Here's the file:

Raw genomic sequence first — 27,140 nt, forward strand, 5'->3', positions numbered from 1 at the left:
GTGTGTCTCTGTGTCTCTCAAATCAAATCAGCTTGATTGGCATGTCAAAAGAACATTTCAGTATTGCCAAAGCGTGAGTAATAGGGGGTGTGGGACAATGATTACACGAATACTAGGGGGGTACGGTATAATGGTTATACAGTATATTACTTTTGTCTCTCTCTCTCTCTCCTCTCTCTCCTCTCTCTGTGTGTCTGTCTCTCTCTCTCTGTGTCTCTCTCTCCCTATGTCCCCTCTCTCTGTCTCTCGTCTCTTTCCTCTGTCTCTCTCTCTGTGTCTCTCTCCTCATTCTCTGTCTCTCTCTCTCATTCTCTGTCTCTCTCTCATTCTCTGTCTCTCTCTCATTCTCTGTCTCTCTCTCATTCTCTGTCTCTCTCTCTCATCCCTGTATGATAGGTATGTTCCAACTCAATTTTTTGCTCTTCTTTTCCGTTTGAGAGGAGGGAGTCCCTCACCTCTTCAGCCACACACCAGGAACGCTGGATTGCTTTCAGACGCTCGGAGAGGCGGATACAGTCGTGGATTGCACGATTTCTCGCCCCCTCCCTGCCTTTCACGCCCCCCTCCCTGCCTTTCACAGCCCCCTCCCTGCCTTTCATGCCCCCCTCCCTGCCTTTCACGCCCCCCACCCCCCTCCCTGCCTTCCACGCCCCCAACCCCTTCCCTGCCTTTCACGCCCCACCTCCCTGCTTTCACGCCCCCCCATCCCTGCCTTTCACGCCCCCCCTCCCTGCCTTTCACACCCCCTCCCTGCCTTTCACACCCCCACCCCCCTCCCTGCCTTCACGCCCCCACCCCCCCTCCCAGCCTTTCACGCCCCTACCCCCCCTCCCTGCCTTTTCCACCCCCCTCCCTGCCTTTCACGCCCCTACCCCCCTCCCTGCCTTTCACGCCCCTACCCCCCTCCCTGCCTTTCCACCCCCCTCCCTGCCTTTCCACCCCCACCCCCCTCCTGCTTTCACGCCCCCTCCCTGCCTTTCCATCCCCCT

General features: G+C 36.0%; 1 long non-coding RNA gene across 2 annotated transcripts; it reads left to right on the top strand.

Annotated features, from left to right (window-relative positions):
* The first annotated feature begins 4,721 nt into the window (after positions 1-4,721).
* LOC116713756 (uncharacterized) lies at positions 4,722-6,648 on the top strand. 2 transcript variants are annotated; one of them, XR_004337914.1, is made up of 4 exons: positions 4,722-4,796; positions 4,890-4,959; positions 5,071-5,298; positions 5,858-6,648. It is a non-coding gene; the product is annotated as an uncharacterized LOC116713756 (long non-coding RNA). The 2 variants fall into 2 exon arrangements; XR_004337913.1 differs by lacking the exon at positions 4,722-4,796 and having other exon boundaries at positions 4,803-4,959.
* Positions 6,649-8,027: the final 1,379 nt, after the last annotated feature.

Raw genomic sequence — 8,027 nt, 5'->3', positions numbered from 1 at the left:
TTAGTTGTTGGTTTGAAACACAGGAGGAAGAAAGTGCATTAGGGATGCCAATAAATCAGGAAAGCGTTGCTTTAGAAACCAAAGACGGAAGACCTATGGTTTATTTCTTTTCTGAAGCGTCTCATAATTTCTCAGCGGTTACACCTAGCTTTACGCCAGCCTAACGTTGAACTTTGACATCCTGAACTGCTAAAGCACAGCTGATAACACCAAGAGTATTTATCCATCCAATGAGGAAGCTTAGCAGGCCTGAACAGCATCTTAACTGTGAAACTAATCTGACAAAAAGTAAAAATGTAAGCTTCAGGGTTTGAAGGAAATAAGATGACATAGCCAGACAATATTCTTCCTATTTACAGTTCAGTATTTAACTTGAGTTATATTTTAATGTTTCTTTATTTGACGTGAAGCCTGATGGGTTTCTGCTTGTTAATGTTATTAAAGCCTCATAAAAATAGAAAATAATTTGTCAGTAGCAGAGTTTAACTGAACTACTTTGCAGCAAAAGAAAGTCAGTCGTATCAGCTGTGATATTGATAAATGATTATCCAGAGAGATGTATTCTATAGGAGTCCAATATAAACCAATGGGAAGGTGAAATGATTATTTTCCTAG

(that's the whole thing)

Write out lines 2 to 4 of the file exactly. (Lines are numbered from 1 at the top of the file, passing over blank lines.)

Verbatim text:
GTGTGTCTCTGTGTCTCTCAAATCAAATCAGCTTGATTGGCATGTCAAAAGAACATTTCAGTATTGCCAAAGCGTGAGTAATAGGGGGTGTGGGACAATGATTACACGAATACTAGGGGGGTACGGTATAATGGTTATACAGTATATTACTTTTGTCTCTCTCTCTCTCTCCTCTCTCTCCTCTCTCTGTGTGTCTGTCTCTCTCTCTCTGTGTCTCTCTCTCCCTATGTCCCCTCTCTCTGTCTCTCGTCTCTTTCCTCTGTCTCTCTCTCTGTGTCTCTCTCCTCATTCTCTGTCTCTCTCTCTCATTCTCTGTCTCTCTCTCATTCTCTGTCTCTCTCTCATTCTCTGTCTCTCTCTCATTCTCTGTCTCTCTCTCTCATCCCTGTATGATAGGTATGTTCCAACTCAATTTTTTGCTCTTCTTTTCCGTTTGAGAGGAGGGAGTCCCTCACCTCTTCAGCCACACACCAGGAACGCTGGATTGCTTTCAGACGCTCGGAGAGGCGGATACAGTCGTGGATTGCACGATTTCTCGCCCCCTCCCTGCCTTTCACGCCCCCCTCCCTGCCTTTCACAGCCCCCTCCCTGCCTTTCATGCCCCCCTCCCTGCCTTTCACGCCCCCCACCCCCCTCCCTGCCTTCCACGCCCCCAACCCCTTCCCTGCCTTTCACGCCCCACCTCCCTGCTTTCACGCCCCCCCATCCCTGCCTTTCACGCCCCCCCTCCCTGCCTTTCACACCCCCTCCCTGCCTTTCACACCCCCACCCCCCTCCCTGCCTTCACGCCCCCACCCCCCCTCCCAGCCTTTCACGCCCCTACCCCCCCTCCCTGCCTTTTCCACCCCCCTCCCTGCCTTTCACGCCCCTACCCCCCTCCCTGCCTTTCACGCCCCTACCCCCCTCCCTGCCTTTCCACCCCCCTCCCTGCCTTTCCACCCCCACCCCCCTCCTGCTTTCACGCCCCCTCCCTGCCTTTCCATCCCCCT

General features: G+C 36.0%; 1 long non-coding RNA gene across 2 annotated transcripts; it reads left to right on the top strand.

Annotated features, from left to right (window-relative positions):